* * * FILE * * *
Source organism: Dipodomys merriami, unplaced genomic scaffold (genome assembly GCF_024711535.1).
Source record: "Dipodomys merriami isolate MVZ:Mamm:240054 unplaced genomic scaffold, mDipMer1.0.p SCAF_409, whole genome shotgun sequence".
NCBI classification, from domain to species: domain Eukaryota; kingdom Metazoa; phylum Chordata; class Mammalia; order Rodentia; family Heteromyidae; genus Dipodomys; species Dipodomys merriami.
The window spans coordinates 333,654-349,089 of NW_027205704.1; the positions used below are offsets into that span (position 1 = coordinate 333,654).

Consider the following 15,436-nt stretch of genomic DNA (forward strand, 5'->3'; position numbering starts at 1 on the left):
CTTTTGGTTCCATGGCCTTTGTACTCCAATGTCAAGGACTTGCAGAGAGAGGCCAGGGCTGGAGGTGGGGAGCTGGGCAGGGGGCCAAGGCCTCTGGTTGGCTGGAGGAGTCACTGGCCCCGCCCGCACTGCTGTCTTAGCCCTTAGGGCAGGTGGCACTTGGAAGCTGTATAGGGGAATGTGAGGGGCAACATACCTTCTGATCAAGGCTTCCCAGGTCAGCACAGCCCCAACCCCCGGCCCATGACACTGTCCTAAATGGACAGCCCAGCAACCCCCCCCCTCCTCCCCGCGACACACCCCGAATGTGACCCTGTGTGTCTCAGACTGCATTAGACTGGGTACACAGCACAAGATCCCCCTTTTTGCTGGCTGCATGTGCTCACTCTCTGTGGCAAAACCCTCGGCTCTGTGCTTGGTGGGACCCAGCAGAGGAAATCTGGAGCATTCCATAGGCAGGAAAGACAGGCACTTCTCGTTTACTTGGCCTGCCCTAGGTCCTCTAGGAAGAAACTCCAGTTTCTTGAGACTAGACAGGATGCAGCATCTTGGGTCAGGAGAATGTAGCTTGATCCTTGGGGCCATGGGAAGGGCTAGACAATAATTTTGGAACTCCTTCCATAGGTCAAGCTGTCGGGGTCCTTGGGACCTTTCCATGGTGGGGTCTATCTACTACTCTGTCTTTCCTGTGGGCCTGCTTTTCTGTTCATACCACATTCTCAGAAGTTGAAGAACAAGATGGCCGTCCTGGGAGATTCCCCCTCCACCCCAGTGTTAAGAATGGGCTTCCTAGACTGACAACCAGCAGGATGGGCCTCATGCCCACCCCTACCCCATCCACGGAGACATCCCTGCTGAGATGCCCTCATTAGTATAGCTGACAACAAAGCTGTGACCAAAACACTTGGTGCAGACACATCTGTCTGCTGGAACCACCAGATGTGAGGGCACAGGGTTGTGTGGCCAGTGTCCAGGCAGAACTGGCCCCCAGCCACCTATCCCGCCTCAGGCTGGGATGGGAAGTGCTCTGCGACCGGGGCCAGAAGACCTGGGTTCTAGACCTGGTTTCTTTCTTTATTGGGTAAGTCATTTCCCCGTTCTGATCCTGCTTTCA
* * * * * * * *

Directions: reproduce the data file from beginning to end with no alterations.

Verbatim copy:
Source organism: Dipodomys merriami, unplaced genomic scaffold (genome assembly GCF_024711535.1).
Source record: "Dipodomys merriami isolate MVZ:Mamm:240054 unplaced genomic scaffold, mDipMer1.0.p SCAF_409, whole genome shotgun sequence".
NCBI classification, from domain to species: domain Eukaryota; kingdom Metazoa; phylum Chordata; class Mammalia; order Rodentia; family Heteromyidae; genus Dipodomys; species Dipodomys merriami.
The window spans coordinates 333,654-349,089 of NW_027205704.1; the positions used below are offsets into that span (position 1 = coordinate 333,654).

Consider the following 15,436-nt stretch of genomic DNA (forward strand, 5'->3'; position numbering starts at 1 on the left):
CTTTTGGTTCCATGGCCTTTGTACTCCAATGTCAAGGACTTGCAGAGAGAGGCCAGGGCTGGAGGTGGGGAGCTGGGCAGGGGGCCAAGGCCTCTGGTTGGCTGGAGGAGTCACTGGCCCCGCCCGCACTGCTGTCTTAGCCCTTAGGGCAGGTGGCACTTGGAAGCTGTATAGGGGAATGTGAGGGGCAACATACCTTCTGATCAAGGCTTCCCAGGTCAGCACAGCCCCAACCCCCGGCCCATGACACTGTCCTAAATGGACAGCCCAGCAACCCCCCCCCTCCTCCCCGCGACACACCCCGAATGTGACCCTGTGTGTCTCAGACTGCATTAGACTGGGTACACAGCACAAGATCCCCCTTTTTGCTGGCTGCATGTGCTCACTCTCTGTGGCAAAACCCTCGGCTCTGTGCTTGGTGGGACCCAGCAGAGGAAATCTGGAGCATTCCATAGGCAGGAAAGACAGGCACTTCTCGTTTACTTGGCCTGCCCTAGGTCCTCTAGGAAGAAACTCCAGTTTCTTGAGACTAGACAGGATGCAGCATCTTGGGTCAGGAGAATGTAGCTTGATCCTTGGGGCCATGGGAAGGGCTAGACAATAATTTTGGAACTCCTTCCATAGGTCAAGCTGTCGGGGTCCTTGGGACCTTTCCATGGTGGGGTCTATCTACTACTCTGTCTTTCCTGTGGGCCTGCTTTTCTGTTCATACCACATTCTCAGAAGTTGAAGAACAAGATGGCCGTCCTGGGAGATTCCCCCTCCACCCCAGTGTTAAGAATGGGCTTCCTAGACTGACAACCAGCAGGATGGGCCTCATGCCCACCCCTACCCCATCCACGGAGACATCCCTGCTGAGATGCCCTCATTAGTATAGCTGACAACAAAGCTGTGACCAAAACACTTGGTGCAGACACATCTGTCTGCTGGAACCACCAGATGTGAGGGCACAGGGTTGTGTGGCCAGTGTCCAGGCAGAACTGGCCCCCAGCCACCTATCCCGCCTCAGGCTGGGATGGGAAGTGCTCTGCGACCGGGGCCAGAAGACCTGGGTTCTAGACCTGGTTTCTTTCTTTATTGGGTAAGTCATTTCCCCGTTCTGATCCTGCTTTCA